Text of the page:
Association. "After the campaign, both sides will understand the
laws better, and I think they will continue to be enforced."
The first four months
of the campaign have certainly hit the Chinese recycling industry –
raising prices for some recyclable materials that are now in shorter
supply. "Our industry is really facing a very big adverse impact
from the stricter environmental standards," complained Huang
Chongsheng, chief executive officer of aluminum scrap smelter Ye Chiu
Metal Recycling at last month's BIR conference.
US recyclers, too, are
beginning to feel the effects, especially those who collect, sort, or
trade low-end materials, such as the cheaper sorts of mixed plastics
often extracted from household waste.
"The market for
mixed rigids [such as plastic yogurt containers, margarine tubs, or
buckets] has gone to hell in a handbasket," says Jeff Powell,
publisher of Resource Recycling magazine. "Mixed paper and mixed
plastics are being put into landfill" now that they cannot be
sold to Chinese recyclers, he adds.
"We used to send
garbage because it was the cheapest thing to do and because the
Chinese would accept it," Mr. Powell explains. The new Chinese
policy, he says, will force US recyclers either to sort recyclables
more carefully, or to recycle more material in the US, or both.
"We are going to
find ourselves forced to be much more innovative" in dealing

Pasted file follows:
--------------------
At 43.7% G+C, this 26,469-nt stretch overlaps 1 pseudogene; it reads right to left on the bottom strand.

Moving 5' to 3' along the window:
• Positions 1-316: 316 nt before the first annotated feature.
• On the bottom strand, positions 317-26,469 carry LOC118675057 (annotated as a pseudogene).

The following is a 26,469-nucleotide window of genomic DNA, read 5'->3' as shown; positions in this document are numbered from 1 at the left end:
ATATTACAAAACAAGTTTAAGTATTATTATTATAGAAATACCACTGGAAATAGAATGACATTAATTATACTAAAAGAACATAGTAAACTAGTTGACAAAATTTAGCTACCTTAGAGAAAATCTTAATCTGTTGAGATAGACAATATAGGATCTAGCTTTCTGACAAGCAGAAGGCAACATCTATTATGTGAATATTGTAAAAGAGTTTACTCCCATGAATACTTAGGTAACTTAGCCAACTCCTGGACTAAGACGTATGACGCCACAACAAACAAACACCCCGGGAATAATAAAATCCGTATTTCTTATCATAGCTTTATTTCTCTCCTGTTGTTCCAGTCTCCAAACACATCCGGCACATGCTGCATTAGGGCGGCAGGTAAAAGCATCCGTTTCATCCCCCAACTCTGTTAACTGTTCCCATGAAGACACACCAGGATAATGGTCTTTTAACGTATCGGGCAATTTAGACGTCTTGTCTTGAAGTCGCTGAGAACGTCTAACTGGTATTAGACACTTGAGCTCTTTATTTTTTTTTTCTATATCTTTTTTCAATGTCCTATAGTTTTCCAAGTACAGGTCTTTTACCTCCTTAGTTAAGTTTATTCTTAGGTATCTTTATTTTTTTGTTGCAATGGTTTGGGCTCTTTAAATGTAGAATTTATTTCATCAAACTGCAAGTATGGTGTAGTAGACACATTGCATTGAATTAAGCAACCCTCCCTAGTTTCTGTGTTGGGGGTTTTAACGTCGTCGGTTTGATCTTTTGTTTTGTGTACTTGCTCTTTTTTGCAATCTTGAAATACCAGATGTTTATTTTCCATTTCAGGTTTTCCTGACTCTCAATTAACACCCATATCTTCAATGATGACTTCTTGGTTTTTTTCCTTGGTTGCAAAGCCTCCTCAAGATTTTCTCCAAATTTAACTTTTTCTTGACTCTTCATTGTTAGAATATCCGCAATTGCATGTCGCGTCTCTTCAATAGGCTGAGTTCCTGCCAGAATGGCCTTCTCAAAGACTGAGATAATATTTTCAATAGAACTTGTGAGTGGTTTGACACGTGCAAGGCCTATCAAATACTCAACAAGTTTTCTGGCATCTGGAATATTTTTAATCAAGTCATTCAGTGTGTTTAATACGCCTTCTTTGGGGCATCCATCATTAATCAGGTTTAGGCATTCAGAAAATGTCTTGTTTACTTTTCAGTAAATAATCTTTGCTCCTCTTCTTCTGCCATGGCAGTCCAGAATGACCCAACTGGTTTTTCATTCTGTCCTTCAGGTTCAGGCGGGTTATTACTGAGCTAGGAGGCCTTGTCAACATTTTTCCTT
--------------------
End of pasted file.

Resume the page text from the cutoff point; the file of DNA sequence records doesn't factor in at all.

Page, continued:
with waste, predicts Michael Schipper, a scrap trader with
International Alloys in Mendham, N.J. "We will have to find ways
of processing that material here in a much more cost-effective way."
US processors "are
beginning to dip their toes into" that future, says Mr.
Schipper, but they are constrained by the cost of more sophisticated
Already, however, US
businesses handling scrap are dealing with it more carefully,
according to Steve Alexander, spokesman for the Association of
Postconsumer Plastic Recyclers. "People who took the easiest
route" before by baling and selling heavily contaminated
material "may be running it through a second sorting step,
putting it through optical sorters," he says, because that is
what the market now demands.
That means that more
of the plastic ends up where it is meant to be, and less gets thrown
away or burned, either in the US or in China. "Environmentalists
love Green Fence," says Powell.
"We are at a
turning point in our business," Gregory Cardot of the French
waste management firm Veolia Propreté told the BIR conference. "We
have to seize this opportunity ... for a sustainable environment for
If the new Chinese
policy lasts, predicts Borad, "the fly-by-night exporters will
be eliminated. Green Fence will be a blessing in disguise for our